Early European Theorists of Social Structure: Comte, Guerry, and Quetelet

 
Durkheim and the Concept of Anomie

 
Merton’s Strain Theory

 
Variations of Merton’s Strain Theory

 
General Strain Theory

 
Summary of Strain Theories

 
Policy Implications

 
Conclusion

 
Summary of Theories

 
Key Terms

 
Discussion Questions

 
Resources

 
 
Chapter 9: Social Structure Theories of Crime II: Social Disorganization and Subcultures
Introduction

 
The Ecological School and the Chicago School of Criminology

 
Shaw and McKay’s Theory of Social Disorganization

 
Cultural and Subcultural Theories of Crime

 
Policy Implications

 
Conclusion

 
Summary of Theories

 
Key Terms

 
Discussion Questions

 
Resources

 
 
Chapter 10: Social Process and Control Theories of Crime
Introduction

 
Learning Theories

 
Control Theories

 
A General Theory of Crime: Low Self-Control

 
Policy Implications

 
Conclusion

 
Summary of Theories

 
Key Terms

 
Discussion Questions

 
Resources

 
 
Chapter 11: Labeling Theory and Conflict/Marxist/Radical Theories of Crime
Introduction

 
Labeling Theory

 
Conflict Perspectives

 
Additional Critical Theories

 
Policy Implications

 
Conclusion

 
Summary of Theories

 
Key Terms

 
Discussion Questions

 
Resources

 
 
Chapter 12: Feminist Theories of Crime
Introduction

 
A Brief History of Feminism in the United States

 
Feminist Perspectives on Gender

 
Traditional Theories of Female Crime

 
The Liberation Thesis

 
Power-Control Theory

 
Feminist Perspectives on Crime and Criminal Behavior

 
Critiques of Feminist Theories

 
Policies Based on Feminist Theories of Crime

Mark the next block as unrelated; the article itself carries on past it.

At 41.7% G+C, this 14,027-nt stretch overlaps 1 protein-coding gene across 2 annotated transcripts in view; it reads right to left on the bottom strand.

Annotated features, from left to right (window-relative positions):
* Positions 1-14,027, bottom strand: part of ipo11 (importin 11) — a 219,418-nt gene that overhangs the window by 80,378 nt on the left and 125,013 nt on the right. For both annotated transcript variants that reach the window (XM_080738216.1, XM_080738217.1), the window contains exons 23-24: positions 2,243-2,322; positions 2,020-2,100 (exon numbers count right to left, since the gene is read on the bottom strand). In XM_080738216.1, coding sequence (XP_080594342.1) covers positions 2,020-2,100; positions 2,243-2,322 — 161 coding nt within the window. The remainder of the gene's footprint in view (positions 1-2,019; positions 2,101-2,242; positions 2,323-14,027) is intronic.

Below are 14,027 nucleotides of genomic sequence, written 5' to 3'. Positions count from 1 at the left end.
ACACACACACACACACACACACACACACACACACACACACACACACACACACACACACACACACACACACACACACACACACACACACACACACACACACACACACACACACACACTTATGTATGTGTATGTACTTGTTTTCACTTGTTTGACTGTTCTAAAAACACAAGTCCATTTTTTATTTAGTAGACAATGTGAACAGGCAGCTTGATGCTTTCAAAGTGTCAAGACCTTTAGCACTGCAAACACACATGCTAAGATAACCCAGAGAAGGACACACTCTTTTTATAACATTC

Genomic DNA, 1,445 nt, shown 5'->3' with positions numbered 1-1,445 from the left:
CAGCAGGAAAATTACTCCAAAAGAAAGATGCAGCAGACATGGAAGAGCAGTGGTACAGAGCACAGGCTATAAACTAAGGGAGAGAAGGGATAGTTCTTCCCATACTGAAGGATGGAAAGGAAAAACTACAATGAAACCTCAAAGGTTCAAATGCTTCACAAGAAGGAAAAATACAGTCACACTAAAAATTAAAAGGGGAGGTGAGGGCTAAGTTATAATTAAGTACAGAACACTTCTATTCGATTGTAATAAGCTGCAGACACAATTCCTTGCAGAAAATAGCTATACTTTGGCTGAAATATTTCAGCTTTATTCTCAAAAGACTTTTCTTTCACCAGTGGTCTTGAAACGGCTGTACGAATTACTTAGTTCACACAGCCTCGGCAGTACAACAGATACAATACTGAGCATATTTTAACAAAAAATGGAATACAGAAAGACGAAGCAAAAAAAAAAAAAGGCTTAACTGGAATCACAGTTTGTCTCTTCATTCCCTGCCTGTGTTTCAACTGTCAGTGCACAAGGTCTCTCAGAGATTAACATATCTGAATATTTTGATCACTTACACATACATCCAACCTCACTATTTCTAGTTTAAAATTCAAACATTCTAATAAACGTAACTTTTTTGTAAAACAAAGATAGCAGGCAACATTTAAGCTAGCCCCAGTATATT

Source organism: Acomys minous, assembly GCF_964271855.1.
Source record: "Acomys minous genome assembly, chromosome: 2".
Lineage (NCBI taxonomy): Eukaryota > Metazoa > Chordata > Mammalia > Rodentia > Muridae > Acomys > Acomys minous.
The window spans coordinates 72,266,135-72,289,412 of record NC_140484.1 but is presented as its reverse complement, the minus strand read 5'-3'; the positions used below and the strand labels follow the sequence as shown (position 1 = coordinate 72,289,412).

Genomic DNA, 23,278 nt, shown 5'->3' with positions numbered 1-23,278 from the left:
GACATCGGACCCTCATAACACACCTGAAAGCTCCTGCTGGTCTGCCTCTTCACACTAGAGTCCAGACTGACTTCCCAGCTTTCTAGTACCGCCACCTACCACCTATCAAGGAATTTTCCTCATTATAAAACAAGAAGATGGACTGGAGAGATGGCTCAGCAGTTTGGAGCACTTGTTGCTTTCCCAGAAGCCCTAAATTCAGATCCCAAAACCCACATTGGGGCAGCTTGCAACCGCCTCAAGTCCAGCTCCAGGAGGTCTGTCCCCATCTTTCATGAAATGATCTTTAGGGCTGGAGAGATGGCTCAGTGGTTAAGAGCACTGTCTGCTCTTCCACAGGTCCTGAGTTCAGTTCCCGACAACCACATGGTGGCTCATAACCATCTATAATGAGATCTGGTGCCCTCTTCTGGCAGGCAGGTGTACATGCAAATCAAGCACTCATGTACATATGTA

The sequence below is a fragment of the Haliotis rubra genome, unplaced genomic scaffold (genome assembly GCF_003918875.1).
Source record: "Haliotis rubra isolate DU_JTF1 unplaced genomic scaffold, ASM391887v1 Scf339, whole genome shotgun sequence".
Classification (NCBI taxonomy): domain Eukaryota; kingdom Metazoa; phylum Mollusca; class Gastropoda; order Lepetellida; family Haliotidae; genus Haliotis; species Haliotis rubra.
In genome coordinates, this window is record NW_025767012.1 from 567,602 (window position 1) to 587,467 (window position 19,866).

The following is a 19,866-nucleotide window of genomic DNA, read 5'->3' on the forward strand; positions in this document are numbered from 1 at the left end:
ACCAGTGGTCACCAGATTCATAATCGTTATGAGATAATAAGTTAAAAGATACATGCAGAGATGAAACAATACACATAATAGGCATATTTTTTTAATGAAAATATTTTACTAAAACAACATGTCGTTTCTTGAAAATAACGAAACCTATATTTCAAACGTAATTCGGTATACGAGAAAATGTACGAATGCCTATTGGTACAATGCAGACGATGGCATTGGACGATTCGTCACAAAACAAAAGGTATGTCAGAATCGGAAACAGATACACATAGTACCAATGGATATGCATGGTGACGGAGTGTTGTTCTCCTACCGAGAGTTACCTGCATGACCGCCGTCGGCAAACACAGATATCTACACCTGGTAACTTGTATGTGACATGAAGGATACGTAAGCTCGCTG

Conclusion

 
Summary of Theories

 
Key Terms

 
Discussion Questions

 
Resources

 
 
Chapter 13: Developmental/Life-Course Perspectives on Criminality
Introduction

 
Basic Concepts and Early Developmental Theory

 
Antidevelopmental Theory: Low-Self-Control Theory

 
Sampson and Laub’s Developmental Model

 
Moffitt’s Developmental Taxonomy

 
Thornberry’s Interactional Model of Offending

 
Policy Implications

 
Conclusion

 
Summary of Theories

 
Key Terms

 
Discussion Questions

 
Resources

 
 
Chapter 14: White-Collar Crime, Organized Crime, and Cybercrime
Introduction

 
White-Collar Crime

 
Organized Crime

 
Cybercrime

 
Conclusion

 
Key Terms

 
Discussion Questions

 
Resources

 
 
Chapter 15: Hate Crimes, Mass Murder, Terrorism, and Homeland Security
Introduction

 
Hate Crimes

 
Multicide

 
Terrorism

 
Homeland Security

 
Policy Implications

 
Conclusion

 
Key Terms

 
Discussion Questions

 
Resources

 
 
Chapter 16: Drugs and Crime
Introduction

 
Depressants

 
Narcotics

 
Stimulants

 
Other Commonly Abused Drugs

 
Trends of Drug Use

 
The Link Between Drugs and Crime

 
Modern Policies Related to Reducing Drug Use

 
Policy Recommendations

 
Conclusion

 
Key Terms

 
Discussion Questions

 
Resources

 
 
Glossary
 
Notes
 
Index

Supplements

Student Resource Site

edge.sagepub.com/schram3e

 

The open-access Student Study Site makes it easy for students to maximize their study time, anywhere, anytime. It offers flashcards that strengthen understanding of key terms and concepts, as well as learning objectives that reinforce the most important material.

Instructor Resource
edge.sagepub.com/schram3e


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"Schram and Tibbetts provide a thorough introduction to the study of crime and deviance. A must-read for anyone seriously interested in learning about the causes and correlates of criminal behavior."

Eric J. Connolly
Sam Houston State University

"The text has supplemental material as well as case studies to back up the content. It is easy to read and students will like the colorful print and text type."

Christen C. Shea
Polk State College